Folks work with crochet hooks, knitting needles, material and thread, and everything a person would think of when weaving with yarn. Sometimes we weave items for friends, for presents, for sale, or just to satisfy ourselves with a peaceful hobby.
The project may exist as one large piece or may be many small pieces that are woven together to compliment and contrast each other. The same is true of stories. Perhaps only one story is being told. But many times there are multiple threads that work together to make a strong finished product. Perhaps that is why in days gone by stories were called yarns. I think of the well-woven stories of Mark Twain and how his characters twisted and complemented each other into a perfectly fabricated tale.
But, the part that so many crafters forget is the inspector. When goods are woven, they are inspected to make sure the stitches are even, all of the loops hold, that no elements are out of place, and that the end product will be admired by the wearer.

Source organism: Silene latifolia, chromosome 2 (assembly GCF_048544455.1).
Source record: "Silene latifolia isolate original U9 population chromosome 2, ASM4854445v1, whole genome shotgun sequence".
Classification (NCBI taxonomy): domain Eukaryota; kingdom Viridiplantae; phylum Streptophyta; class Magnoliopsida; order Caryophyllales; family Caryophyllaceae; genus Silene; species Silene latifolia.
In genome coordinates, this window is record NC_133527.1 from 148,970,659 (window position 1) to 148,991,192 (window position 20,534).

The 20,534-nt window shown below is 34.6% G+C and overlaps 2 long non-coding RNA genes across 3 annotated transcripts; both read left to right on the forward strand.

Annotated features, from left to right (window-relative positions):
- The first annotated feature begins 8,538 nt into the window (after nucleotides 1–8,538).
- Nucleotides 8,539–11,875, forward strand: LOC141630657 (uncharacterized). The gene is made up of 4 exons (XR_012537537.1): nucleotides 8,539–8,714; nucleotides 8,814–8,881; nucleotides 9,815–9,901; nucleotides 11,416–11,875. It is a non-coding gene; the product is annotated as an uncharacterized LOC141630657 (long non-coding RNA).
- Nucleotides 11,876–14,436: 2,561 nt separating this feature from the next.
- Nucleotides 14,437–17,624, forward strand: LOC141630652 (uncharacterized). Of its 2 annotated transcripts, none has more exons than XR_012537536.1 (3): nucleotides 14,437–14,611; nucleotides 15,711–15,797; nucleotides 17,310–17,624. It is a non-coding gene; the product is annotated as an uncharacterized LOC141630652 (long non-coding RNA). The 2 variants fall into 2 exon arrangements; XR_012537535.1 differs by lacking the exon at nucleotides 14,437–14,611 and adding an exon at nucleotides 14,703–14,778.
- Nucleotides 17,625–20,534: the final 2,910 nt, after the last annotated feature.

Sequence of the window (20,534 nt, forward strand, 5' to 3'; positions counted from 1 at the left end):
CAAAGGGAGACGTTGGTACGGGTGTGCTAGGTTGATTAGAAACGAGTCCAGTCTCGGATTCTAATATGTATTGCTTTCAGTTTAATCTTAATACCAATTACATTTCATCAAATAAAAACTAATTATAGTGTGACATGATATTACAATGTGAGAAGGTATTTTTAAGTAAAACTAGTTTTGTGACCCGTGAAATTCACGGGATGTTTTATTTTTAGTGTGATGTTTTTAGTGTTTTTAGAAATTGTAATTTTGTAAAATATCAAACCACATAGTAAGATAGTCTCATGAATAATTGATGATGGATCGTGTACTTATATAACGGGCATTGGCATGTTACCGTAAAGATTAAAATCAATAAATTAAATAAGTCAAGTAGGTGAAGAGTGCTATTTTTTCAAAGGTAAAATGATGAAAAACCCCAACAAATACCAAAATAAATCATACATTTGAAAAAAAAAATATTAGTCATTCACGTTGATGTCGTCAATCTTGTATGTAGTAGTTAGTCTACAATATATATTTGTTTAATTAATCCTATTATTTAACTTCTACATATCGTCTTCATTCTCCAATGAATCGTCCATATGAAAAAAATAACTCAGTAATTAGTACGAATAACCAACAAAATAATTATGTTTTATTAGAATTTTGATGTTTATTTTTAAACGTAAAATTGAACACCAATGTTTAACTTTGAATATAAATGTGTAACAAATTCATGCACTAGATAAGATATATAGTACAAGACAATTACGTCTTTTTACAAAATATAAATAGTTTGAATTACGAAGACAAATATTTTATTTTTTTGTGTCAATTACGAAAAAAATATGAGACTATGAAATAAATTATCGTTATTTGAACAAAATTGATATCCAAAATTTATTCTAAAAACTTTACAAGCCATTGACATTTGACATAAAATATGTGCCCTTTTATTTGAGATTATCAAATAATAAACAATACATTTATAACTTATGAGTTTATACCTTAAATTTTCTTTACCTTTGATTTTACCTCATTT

Stories are the same. As word crafters, we weave our tales with different backgrounds, characters, actions, dialog, and energy. But without the inspector (editor) to make sure there aren’t any dangling threads, the story might unravel and leave the reader confused or unsatisfied.
Never doubt the fact that every author needs an editor who can trim away excess material, pull and tuck here and there for a perfect fit, and make sure all of the loops are connected and tied up before the story is over.
Craft your words, weave your tale,
and find an editor that can make
your story the winner you want it to be!
Thanks, Intent to Win for the guest post!
3 thoughts on “Weaving the yarn…”
Reblogged this on writingforme1961 and commented:
Thanks to SimplySo for allowing me to guest post!
Love the analogy between weaving and weaving stories.